BY MELISSA DELLACATO
On Nov. 5, New Jersey citizens voted “yes” to question two on the ballot, amending the state constitution to include a $1 minimum wage increase from $7.25 to $8.25 effective January 2014.
“I think it’s a great idea,” said Meghan Clark, a 19-year-old liberal arts major at County College of Morris.
“People with minimum wage jobs are often college kids and they deserve some credit. We’re all trying to move up in the world.”
More than one million votes were cast, and 61 percent of them were in favor of the proposed amendment.
“Everything’s getting more expensive,” Clark said. “You have to compensate for the constant inflation.”
Another student, Angela Schooner, an 18-year-old early childhood education major, takes a similar stance.
“I think it’s good,” she said. “It’s giving people a chance to earn better incomes for families if they have to help them.”
Dr. Calvin Hoy, professor of economics, disagrees and anticipates an “unintended consequence” as a result of this.
“When it takes effect, people with jobs will keep them, but fewer people may get hired … because it went up,” he said. “I’m concerned about the effects on young people. I don’t think it’s going to help. It may make the unemployment number larger.”
According to the Bureau of Labor Statistics, the youth unemployment rate is 22.2 percent.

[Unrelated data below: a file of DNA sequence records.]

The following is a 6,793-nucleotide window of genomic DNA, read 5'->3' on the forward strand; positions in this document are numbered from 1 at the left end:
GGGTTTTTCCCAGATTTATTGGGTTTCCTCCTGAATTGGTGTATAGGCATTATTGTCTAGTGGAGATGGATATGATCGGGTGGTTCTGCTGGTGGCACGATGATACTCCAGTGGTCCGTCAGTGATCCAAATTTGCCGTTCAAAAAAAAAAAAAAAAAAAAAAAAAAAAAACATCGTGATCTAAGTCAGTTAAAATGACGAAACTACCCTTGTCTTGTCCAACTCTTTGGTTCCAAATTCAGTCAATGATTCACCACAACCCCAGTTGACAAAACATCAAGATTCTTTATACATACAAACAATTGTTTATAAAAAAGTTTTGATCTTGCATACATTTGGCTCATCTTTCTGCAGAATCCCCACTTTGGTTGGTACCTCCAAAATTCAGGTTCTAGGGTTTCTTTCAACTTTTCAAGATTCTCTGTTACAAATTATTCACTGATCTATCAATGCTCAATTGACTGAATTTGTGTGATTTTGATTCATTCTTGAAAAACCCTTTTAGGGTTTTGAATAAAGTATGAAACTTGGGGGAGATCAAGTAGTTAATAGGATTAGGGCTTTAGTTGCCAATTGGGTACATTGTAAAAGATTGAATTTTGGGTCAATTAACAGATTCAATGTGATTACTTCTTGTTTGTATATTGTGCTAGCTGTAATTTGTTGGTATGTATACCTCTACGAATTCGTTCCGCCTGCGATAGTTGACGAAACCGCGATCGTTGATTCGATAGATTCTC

“This is depression level,” Hoy said. “By raising [minimum wage], we may get further unemployment among youth. Is someone going to hire them who wouldn’t have when the minimum wage was $7.25?”
Hoy referred to the philosophy of John Stuart Mill, a philosopher and economist from the 19th century, to further explain his position on the issue.
“Mill argued ‘a case is not good unless it’s good in the extreme,’” he said.
In other words, Hoy explained, even if the minimum wage was $1 million dollars, it would still have negative effects. Since raising the minimum wage in the extreme is not good, it is not good in any form.
“Even if it’s raised a little, it could have a bad effect on some people,” Hoy said. “Some will gain and some will lose.”
The federal minimum wage has been $7.25 since 2009, according to the United States Department of Labor. While most states use this as their minimum wage, there are some who revise their state constitutions to change it.
The revised New Jersey Constitution reads: “Every employer shall, beginning the January 1 … pay each employee subject to the ‘New Jersey State Wage and Hour Law,’ … a wage rate of not less than the rate required by that act, or $8.25 per hour, whichever is more.”
According to nj.com, in 2012, Gov. Chris Christie dismissed the idea of a state constitutional amendment to raise the minimum wage.
“That is just a stupid way to do it,” he said at a news conference in Long Branch, N.J. “That is not what the constitution is there for.”
He rejected a bill sent from the state Legislature to raise the minimum wage to $8.50 in January, and decided to let voters make the call in November.
Once the minimum wage increase goes into effect, New Jersey will have the fourth highest minimum wage rate in the nation, behind Washington, Oregon and Vermont.
“Some young people will get paid more; others won’t get jobs because of it,” Hoy said. “It is not a great instrument for alleviating poverty.”